What is the Purpose of a Director’s Cut?

Watch a video essay explaining the idea and how it became so commonly accepted as the most authentic version of a film.
Blade Runner director's cut

Welcome to The Queue — your daily distraction of curated video content sourced from across the web. Today, we’re watching a video essay about the pros and cons of director’s cuts.

In theory, a director’s cut is the most authentic version of a film. The logic goes something like this: without final cut privileges, executives and producers can override what a director wants. Maybe the studio censored explicit content, deleted scenes, or pushed for a different ending. In any case, it follows that a cut of a film sanctioned by its director would more accurately reflect their creative intent.

Whether or not this kind of creative control is a good thing is… complicated. Although, in truth, director’s cuts have always been messy. The 1992 version of Blade Runner is probably the most famous, by name (as opposed to one stamped as a “special edition”). Which is ironic considering that the Blade Runner “director’s cut” was not actually overseen by Ridley Scott, but by film preservationist Michael Arick. Warner Bros. was keen to assist after discovering that marketing “authorial intent” is a great way to sell tickets. So it’s somewhat naïve to consider director’s cuts as solely a creative venture.

Indeed, weighing their value is kind of like a swan diving into a wormhole. But, as the video essay below underlines, questioning the director’s cut, both as a product and as an artistic statement, is important. Does unrestrained authorial power automatically make a film better? Why are directors the final creative authority on a film? What do we make of directors (whose name may or may not rhyme with Beorge Bucas) who obscure pre-existing cuts? What do we lose and what do we gain in making art constantly edit-able?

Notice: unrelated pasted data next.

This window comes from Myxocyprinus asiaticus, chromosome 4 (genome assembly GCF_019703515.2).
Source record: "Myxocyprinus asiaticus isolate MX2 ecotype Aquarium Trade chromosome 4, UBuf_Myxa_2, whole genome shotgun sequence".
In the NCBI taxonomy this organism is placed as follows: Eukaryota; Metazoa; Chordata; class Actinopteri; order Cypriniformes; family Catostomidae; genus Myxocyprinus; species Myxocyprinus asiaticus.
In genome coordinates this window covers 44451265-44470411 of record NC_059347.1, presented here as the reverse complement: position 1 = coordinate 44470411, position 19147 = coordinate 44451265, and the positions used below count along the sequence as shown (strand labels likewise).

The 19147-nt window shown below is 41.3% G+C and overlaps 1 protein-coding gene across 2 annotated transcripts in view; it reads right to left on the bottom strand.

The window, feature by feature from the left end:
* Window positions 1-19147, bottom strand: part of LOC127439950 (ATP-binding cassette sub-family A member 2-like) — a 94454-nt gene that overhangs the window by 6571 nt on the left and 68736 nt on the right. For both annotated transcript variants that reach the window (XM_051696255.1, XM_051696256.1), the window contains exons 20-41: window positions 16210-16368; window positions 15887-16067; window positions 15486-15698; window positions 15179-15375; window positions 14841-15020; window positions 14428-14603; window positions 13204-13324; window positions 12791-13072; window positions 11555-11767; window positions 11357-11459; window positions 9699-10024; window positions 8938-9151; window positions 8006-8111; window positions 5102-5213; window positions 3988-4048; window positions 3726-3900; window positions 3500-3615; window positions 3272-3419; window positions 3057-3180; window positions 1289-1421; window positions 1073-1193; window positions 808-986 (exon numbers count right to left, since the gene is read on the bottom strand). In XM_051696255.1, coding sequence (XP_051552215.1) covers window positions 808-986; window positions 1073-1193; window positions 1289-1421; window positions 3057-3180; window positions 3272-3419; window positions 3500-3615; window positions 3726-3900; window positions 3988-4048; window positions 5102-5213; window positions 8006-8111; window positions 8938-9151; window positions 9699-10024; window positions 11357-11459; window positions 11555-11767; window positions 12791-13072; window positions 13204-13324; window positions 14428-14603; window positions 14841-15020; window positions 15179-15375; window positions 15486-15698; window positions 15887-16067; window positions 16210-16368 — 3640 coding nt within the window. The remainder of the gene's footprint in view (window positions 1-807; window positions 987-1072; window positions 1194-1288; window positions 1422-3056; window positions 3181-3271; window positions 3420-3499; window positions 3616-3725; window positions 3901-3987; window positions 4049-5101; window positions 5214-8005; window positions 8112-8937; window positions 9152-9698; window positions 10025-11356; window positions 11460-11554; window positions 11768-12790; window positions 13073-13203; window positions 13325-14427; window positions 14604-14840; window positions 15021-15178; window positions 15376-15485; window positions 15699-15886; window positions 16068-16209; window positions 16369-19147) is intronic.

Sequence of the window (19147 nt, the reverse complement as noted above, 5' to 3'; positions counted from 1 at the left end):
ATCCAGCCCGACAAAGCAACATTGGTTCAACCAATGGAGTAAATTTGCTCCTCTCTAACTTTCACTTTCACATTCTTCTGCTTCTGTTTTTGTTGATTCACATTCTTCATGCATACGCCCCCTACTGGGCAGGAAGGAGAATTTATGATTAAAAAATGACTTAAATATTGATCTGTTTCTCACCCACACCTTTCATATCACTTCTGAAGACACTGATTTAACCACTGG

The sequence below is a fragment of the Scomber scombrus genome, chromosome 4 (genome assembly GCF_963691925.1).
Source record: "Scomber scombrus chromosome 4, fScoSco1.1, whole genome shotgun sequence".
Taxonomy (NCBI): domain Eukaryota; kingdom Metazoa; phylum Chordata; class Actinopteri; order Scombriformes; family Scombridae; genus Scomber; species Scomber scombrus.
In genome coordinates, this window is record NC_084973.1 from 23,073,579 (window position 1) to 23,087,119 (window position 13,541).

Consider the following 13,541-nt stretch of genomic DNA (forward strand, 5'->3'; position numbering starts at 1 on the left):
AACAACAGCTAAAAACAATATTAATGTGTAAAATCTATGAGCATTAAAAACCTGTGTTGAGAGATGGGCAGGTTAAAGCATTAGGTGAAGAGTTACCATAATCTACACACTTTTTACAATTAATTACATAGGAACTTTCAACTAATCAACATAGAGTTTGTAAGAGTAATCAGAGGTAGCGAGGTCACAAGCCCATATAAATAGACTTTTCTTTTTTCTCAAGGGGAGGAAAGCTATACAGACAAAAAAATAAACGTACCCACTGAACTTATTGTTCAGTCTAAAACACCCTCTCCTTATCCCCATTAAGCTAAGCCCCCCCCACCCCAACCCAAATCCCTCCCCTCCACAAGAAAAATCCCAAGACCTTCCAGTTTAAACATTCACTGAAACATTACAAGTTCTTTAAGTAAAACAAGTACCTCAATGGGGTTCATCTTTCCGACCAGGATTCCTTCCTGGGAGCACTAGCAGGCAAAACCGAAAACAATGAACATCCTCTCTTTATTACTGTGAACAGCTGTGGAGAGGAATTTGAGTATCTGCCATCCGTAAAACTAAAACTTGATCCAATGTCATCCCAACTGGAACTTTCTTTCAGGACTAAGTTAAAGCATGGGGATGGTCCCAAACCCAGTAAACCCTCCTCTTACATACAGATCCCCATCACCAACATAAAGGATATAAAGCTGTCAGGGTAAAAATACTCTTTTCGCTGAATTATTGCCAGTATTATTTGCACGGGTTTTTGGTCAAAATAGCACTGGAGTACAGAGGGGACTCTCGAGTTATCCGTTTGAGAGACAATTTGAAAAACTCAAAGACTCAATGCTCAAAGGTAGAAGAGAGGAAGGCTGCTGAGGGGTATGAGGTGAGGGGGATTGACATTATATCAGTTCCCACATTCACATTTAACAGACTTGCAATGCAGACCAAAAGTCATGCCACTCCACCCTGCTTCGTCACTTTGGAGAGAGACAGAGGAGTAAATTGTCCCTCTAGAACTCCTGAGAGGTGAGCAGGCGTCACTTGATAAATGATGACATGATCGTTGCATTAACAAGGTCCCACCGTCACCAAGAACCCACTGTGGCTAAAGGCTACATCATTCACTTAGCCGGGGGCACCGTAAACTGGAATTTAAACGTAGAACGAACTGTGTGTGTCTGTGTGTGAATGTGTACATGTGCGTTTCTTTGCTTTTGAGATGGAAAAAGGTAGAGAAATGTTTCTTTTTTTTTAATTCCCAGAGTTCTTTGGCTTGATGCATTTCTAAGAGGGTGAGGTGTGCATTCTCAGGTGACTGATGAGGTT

Watch “Weighing the Value of Director’s Cuts | Scanline“:

Who made this?

This video essay is by hbomberguy and Shannon Strucci. You can check out hbomberguy’s back catalog of video essays and subscribe to them on YouTube here. And you can find them on Twitter here. You can subscribe to Strucci on YouTube here. And you can follow them on Twitter here.

More Videos Like This

  • Here’s another essay from hbomberguy’s Scanline series on the loveable low-res magic of VHS tapes.
  • Also, for any of you video-game inclined folk, I highly recommend hbomberguy’s video essay on Pathologic, one of the most punishing and unnerving video games out there. The essay came out a year ago, but Pathologic is about finding a cure for an unexpected and especially virulent plague…so it’s timely.
  • I find that the director’s cut most likely to draw out strong opinions belongs to Ridley Scott‘s Blade Runner. If you want to make an assessment about which of the film’s eight (!) versions is right for you, here’s a visual guide by Slate.
Meg Shields: Meg has been writing professionally about all things film-related since 2016. She is a Senior Contributor at Film School Rejects as well as a Curator for One Perfect Shot. She has attended international film festivals such as TIFF, Hot Docs, and the Nitrate Picture Show as a member of the press. In her day job as an archivist and records manager, she regularly works with physical media and is committed to ensuring ongoing physical media accessibility in the digital age. You can find more of Meg's work at Cinema Scope, Dead Central, and Nonfics. She has also appeared on a number of film-related podcasts, including All the President's Minutes, Zodiac: Chronicle, Cannes I Kick It?, and Junk Filter. Her work has been shared on NPR's Pop Culture Happy Hour, Business Insider, and CherryPicks. Meg has a B.A. from the University of King's College and a Master of Information degree from the University of Toronto.